The 10 best Paul McCartney albums you may have never heard: #6—Venus and Mars

When I was thinking about ranking the 10 best McCartney solo albums, Venus and Mars didn’t initially cross my mind. I immediately connected it to “Listen to What the Man Said,” one of those McCartney songs that felt engineered to become a radio single, but not terribly authentic.

But with the upcoming re-release of this album (in addition to a remastered Wings at the Speed of Sound), I took another look and found that, other than that one song, it’s one of the best in the catalog, a strong followup to Wings’ mega-hit Band on the Run, and a nice precursor to McCartney’s first world tour since the Beatles’ early days.

Much of the album was recorded on location in New Orleans from January to February 1975—likely a very different experience from their on-location sessions for Band on the Run in Lagos, Nigeria, the year before. Paul and Linda were able to fit some play in with their work schedule, attending their first Mardi Gras in disguise…though it wasn’t long before they were recognized.

Paul and Linda McCartney in disguise, Mardi Gras 1975
Paul and Linda McCartney in disguise, Mardi Gras 1975

Venus and Mars is fun and eclectic right from the title track, which segues into the made-for-touring “Rock Show.” It then jumps around a variety of styles, from the hard rock of “Magneto and Titanium Man” to the music-hall style “You Gave me the Answer,” to the sweet and sad “Treat Her Gently/Lonely Old People.” It also features the well-known “Listen to what the Man Says.” Though not a personal favorite of mine, it’s certainly on many peoples’ lists, having reached #1 in the US, #6 in the UK, and hitting the top ten across the world. The advantage of the album version is that it begins with a few odd seconds of garbled speech referring to New Orleans, so reminiscent of John Lennon.

Another interesting element is that other members of the band contribute both lead vocals (Denny Laine on “Spirits of Ancient Egypt”) and their own compositions (Jimmy McCullogh, who sounds remarkably like Ringo here, wrote and sang “Medicine Jar”). While neither is a highlight of the album, both songs are nice additions and fit right in with the Wings style. Considering the brilliance of his current band—Brian Ray, Rusty Anderson, Wix Wickens, and Abe Laboriel, Jr.—I wish Paul would bring this practice back, as their compositions and voices would surely be excellent contributions.

Highlights include (song names link to iTunes to preview):

  • Venus and Mars/Rock Show“: A fun way to start the album, totally evoking the excitement of a live concert. Some people, especially those of us who weren’t around in the ’70s, may need to google a few things to get a full understanding of who and what he’s talking about. (Where is the Concertgebow? Who was “Silly Willy with the Philly Band?” What’s a wig-hat?) Also, note an essential part of the concert experience: scoring an ounce! Being a huge fan of Wings Over America (see my review of that album here), I always expect this to lead into “Jet,” but this has a tag that’s just as much fun and not on the WoA version.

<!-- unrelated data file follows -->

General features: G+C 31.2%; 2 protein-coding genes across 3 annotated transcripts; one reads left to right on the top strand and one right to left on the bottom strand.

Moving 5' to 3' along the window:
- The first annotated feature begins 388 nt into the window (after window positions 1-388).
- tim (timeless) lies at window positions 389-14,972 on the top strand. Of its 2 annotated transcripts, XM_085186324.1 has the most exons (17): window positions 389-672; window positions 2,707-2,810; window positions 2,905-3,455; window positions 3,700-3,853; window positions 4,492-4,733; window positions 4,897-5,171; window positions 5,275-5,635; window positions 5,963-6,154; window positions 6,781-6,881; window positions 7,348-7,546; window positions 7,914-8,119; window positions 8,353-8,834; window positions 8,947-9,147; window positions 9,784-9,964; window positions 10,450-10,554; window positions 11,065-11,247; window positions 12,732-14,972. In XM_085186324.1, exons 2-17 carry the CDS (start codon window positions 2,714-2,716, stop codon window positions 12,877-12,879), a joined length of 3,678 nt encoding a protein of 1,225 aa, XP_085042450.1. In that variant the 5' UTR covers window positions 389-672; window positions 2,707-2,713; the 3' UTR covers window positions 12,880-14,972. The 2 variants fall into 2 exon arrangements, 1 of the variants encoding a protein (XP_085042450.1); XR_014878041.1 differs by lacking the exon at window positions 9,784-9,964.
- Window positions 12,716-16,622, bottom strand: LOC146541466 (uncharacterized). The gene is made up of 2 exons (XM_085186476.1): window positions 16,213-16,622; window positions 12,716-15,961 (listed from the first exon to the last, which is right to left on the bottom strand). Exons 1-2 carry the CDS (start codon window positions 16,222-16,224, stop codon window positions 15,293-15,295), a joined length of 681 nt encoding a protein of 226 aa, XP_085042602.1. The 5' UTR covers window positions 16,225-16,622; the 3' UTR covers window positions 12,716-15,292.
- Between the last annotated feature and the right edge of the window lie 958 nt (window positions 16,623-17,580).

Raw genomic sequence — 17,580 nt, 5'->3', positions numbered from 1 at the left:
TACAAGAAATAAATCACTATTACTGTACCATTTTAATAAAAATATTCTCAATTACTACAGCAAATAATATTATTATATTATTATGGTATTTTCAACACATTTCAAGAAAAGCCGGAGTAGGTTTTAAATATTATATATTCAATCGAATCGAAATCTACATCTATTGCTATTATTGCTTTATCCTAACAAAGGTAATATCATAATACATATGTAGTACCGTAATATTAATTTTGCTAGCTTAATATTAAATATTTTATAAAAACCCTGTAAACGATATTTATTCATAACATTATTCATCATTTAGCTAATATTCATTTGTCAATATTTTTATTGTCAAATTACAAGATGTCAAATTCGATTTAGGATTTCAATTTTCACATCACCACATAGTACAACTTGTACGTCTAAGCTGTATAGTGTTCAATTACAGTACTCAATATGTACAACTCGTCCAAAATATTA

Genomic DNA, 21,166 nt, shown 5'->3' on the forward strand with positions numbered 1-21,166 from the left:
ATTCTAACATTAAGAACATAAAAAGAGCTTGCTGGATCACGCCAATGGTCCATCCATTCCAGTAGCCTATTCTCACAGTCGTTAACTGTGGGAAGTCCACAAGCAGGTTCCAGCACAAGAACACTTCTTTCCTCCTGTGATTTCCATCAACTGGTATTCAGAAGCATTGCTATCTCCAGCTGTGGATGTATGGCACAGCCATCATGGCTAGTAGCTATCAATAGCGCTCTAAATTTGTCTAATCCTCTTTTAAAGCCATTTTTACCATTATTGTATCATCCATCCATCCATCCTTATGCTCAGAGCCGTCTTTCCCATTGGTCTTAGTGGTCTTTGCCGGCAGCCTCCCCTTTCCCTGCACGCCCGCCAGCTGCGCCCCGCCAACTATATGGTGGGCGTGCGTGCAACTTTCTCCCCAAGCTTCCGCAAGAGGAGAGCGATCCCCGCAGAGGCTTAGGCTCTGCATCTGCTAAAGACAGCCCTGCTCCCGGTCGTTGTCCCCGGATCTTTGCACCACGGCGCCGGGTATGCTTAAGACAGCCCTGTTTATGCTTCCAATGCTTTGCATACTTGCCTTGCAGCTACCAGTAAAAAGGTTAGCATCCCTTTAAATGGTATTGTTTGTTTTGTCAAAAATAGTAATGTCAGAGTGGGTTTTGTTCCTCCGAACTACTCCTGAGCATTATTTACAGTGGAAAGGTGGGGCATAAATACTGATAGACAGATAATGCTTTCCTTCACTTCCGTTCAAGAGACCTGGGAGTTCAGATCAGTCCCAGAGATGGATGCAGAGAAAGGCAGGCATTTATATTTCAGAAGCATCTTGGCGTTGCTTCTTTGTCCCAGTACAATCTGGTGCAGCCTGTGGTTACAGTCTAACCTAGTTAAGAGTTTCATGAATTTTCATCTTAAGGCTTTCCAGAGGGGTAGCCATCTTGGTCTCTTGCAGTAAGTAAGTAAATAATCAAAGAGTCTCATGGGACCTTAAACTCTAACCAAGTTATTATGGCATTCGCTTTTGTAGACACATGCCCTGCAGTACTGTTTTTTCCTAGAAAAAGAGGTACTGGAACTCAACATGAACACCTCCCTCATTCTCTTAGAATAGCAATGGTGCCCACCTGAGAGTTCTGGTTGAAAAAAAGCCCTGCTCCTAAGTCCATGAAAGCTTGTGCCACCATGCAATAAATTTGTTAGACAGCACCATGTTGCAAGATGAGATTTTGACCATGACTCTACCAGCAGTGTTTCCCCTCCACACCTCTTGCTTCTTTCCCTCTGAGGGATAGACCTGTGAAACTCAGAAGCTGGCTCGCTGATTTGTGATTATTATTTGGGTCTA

• You Gave Me the Answer“: As with any of the songs in Paul’s “granny music” category, you’ll either love it or hate it. Being a fan of musical theater and vaudeville, I absolutely love it, right down to the spoken “shall we dance” and “this is fun!” sprinkled throughout. Paul must have been fond of it too as the ditty, likely inspired by his father’s jazz band music, also appeared on the Wings Across America tour.
  • Magneto and Titanium Man“: Immediately following “You Gave me the Answer” is this super-fun narrative song about the adventures of Marvel Comics characters Magneto, Titanium Man, and the Crimson Dynamo. It’s obvious how much fun Paul is having with this one, and he’s not the only one; Stan Lee, who created the three characters, loved it too! Paul’s rock voice is incredible on this track, as is the harmony from the rest of the band.

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  • Call Me Back Again“: Paul blends his incredible vocals and harmonies with a New Orleans vibe, creating a gorgeous song that is both soulful and rocking. Whenever I hear it, I imagine the Paul of the Hamburg days, belting out American R&B with all his heart and soul. As part of the promo for the re-master, McCartney has released a new video for the song with innovative animation that repeatedly shows Paul’s childhood phone number (very cute!).

The Remastered Box Set

Capture-venus-and-mars-deluxe-49

Venus and Mars is one of the next re-mastered McCartney albums to drop, along with Wings at the Speed of Sound in November 2014. Stacked with never-before-seen photos and videos, interviews about the making of the album, and unreleased tracks, this will be an essential addition to any McCartney fan’s catalog—even if you’ve already bought the album in another form. A nice feature is that though the book comes with CDs, it also gives buyers access to high-quality downloads—great for anyone who only uses digital media. So far, it’s only been announced as a physical box set, but since many of the other re-mastered albums are available as an iPad app, that announcement may come soon.

Paulmccartney.com has released a new micro site detailing both new albums, as well as video promos detailing the features of each box set.

Bottom line: This is a great album that is so much more than the one single that it’s primarily known for, and the box set will make it even better. But if you’re a fan of live recordings, most of the original tracks also appear on Wings Over America with a totally different energy, so you might want to hear both of them.

 

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